Not against religion

I just can’t take it anymore. The next time I hear someone say “Christianity is not a religion, it is a relationship,” well, I don’t know what I’ll do, but I won’t remain silent any more.religion.jpg

Don’t get me wrong, I’ve said this myself! I’ve said lots of things. only some of them have been recorded.

But I’m a paid religious professional. You could assume I am responding defensively. I don’t think that’s it.

This last time I heard the “relationship, not religion,” talk, a few days ago from a Christan band member at a concert, I finally realized what’s wrong with the comparison.

They’re getting religion wrong.

The word “religion” occurs famously one and only one time in the Bible. That’s once in the King James Version, the NIV adds a few more. But the KLV, NIV, and NRSV all agree that James 1:27 includes the word “religion,” and the verse – I’ll share the NRSV – says this:

Religion that is pure and undefiled before God, the Father, is this: to care for orphans and widows in their distress, and to keep oneself unstained by the world.

The band man – I didn’t catch from the video exactly who was speaking, defined religion as being about rules and laws and guilt and shame.

If that’s religion, I’m against, it too!

Oddly, the same person who prefers to think of being a Christian as about relationship, not religion, recognizes that relationships can be harmful, but not that religion can be good.

Maybe he hadn’t read James?

That’s more likely than that he is opposed to caring for widows and orphans and learning to keep oneself unstained by the world.

 

 

Experiments in Honesty – Book Review

experiments in honestyI read Steve Daugherty’s Experiments in Honesty as my first blogger review book in a long time. What a great choice to get back on that horse with! Full disclosure: I received a free copy of the book based on my promise to blog a review of it. The content of the review is entirely up to me.

The advice offering part of my brain seems more acutely willing to weigh in than it has for many years. There were, of course, the years of early adulthood when, as Mark Twain might have observed, “I still knew everything.” I was eager to dole out advice then.

Though nostalgia and seeing 60 coming on faster than a speed limit have apparently resurrected a propensity in me to offer advice, solicited or not, I have taken Steve Daugherty’s practice in this book under advisement.

In other words, sharing insight drawn from my own experience and observation comes across better than “Ok, now, here’s what I need to teach you: listen up….”

Experiments in Honesty is the opposite of a preaching practice I’ve come to notice lately. Some preachers actually parathensize the phrase “you listen to me here” throughout their messages.

If I’m not already listening to you, telling me to do so will not make me start in the middle of a message.

Daugherty, starts from the other side. This book of full of rich stories plumbed from a hunger and thirst for righteousness. The reader shall be filled, if only he or she follows along.

Perhaps I am struck because I see so much of myself in his stories. When he compares his response to feeling hunger, “I’ll make myself a sandwich” to his wife’s, “I will feed the family, because if I’m hungry they probably are, too.” caught me gently off guard and exactly where it should. Guilty as charged. Yet I wasn’t condemned in my guilt; I was drawn towary this book that is about looking inside. It offers a way to see and understand and grow and recognize that me simply trying to become someone else is the opposite of the point of the gospel.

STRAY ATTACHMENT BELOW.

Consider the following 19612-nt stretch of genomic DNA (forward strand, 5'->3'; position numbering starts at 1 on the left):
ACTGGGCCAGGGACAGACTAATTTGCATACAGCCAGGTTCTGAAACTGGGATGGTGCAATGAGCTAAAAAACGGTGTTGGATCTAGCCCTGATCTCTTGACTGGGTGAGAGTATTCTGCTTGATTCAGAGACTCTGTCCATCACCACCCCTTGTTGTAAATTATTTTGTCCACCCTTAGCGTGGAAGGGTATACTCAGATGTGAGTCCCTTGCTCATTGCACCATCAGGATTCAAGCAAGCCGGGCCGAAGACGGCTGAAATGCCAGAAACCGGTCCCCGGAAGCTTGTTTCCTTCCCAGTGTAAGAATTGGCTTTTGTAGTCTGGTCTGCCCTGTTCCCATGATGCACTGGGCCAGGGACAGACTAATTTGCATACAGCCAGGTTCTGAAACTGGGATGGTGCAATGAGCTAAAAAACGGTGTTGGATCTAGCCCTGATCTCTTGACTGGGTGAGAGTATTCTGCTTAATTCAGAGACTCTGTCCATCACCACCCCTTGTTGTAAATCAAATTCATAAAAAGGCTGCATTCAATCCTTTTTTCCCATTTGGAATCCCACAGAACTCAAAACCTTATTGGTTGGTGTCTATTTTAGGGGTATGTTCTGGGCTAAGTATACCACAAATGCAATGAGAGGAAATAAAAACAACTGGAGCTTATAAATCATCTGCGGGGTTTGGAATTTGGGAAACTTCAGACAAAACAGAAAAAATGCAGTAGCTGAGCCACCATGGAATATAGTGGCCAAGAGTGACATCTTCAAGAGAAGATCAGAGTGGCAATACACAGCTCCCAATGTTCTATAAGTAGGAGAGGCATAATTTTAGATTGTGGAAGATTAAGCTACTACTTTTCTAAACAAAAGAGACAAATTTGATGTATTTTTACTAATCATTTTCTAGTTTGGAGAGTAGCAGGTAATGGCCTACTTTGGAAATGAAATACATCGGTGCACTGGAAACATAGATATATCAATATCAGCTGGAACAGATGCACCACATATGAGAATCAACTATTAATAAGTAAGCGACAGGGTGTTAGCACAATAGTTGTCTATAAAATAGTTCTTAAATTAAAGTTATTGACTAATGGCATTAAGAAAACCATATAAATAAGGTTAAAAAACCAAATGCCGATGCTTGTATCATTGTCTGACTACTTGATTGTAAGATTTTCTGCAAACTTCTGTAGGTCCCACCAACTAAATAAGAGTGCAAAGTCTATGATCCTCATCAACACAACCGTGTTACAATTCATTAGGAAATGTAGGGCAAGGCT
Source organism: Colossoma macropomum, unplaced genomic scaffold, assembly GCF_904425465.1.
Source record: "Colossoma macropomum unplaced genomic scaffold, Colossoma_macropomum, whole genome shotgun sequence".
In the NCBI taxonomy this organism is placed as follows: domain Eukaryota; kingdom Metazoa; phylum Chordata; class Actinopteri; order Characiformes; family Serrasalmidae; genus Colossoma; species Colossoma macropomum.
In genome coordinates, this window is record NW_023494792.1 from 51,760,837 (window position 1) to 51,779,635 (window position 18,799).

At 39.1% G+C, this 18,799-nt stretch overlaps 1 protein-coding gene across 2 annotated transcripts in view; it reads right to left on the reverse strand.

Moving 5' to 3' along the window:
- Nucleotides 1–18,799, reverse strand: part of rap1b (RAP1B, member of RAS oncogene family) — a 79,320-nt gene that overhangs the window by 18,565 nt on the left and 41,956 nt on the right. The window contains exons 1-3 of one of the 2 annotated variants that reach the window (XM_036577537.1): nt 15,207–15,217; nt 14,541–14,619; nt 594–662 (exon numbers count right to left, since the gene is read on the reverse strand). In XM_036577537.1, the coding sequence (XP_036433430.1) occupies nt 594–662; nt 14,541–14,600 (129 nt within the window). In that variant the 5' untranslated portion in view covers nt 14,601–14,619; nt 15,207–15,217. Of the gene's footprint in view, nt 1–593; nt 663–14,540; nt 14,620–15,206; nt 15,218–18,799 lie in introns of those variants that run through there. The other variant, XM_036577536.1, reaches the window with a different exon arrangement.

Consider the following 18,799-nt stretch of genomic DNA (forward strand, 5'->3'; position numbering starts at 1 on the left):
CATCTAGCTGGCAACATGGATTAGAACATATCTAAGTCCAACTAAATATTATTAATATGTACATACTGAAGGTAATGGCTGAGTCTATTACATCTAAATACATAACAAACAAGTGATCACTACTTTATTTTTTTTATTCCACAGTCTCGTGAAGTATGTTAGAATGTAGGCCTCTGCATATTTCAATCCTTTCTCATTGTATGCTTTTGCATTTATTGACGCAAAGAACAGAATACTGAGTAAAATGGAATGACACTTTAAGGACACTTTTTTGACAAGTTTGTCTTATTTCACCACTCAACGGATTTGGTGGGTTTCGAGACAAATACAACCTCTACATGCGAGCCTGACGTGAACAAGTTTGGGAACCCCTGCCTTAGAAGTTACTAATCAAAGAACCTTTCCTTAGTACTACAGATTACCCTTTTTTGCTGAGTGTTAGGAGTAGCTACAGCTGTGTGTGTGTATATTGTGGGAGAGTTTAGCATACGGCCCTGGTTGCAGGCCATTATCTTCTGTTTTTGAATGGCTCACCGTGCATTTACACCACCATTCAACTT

You’ll find yourself in Experiments in Honesty, and it’ll be a you you want to find, and a you you want to grow. It’ll make you want to know yourself and God better; not because “you better, or else!” but because you are both worth knowing better.

 

I don’t always agree with me

Tom Wright, I believe, said something like, “I believe I’m right 2/3 of the time. The challenge is that I am never sure exactly which 2/3 that is.”

I’m pretty sure I agree with him about this. What I mean by that is that I recognize I am not right about everything.

On the other hand, everything I think I understand or believe, I also believe I am right (or correct) about. One can’t affirm that one is right about something and at the same time claim to be wrong about that, after all.

Global DisasterBut, then, I’d also have to admit that I don’t always agree with me.

That is, when I consider the way I understand and believe some things now, I can see how my perspectives have changed over the years.

This may be news to some of you, but I do not see the world, understand the world, believe exactly the same things about the world, as I did when I was, say, 25.

I don’t always agree with me.

Thankfully, I have learned to give myself some grace in this, because sometimes it is hard to grasp. On some things I’ve changed quite a bit.

The biggest challenge I feel in all of this is I often wonder how the 54 year old me would communicate with the 25 year old me. This is a challenge because the way I remember the 25 year old me, I wouldn’t (then) have wanted much to do with me (now).

Many of the changes I have experienced as growth would have seemed, to the 25 year old me, as compromising my faith. Or maybe even abandoning it.

So, as I have aged, I have changed in these two ways:

  1. some of my beliefs have changed
  2. I have more grace for understanding, or at least remaining in relationship with, those with whom I disagree.

I would really, really like to think I’ve always extended such grace to others. But since I’m not so sure the younger me would have extended it to the older me, I really can’t say.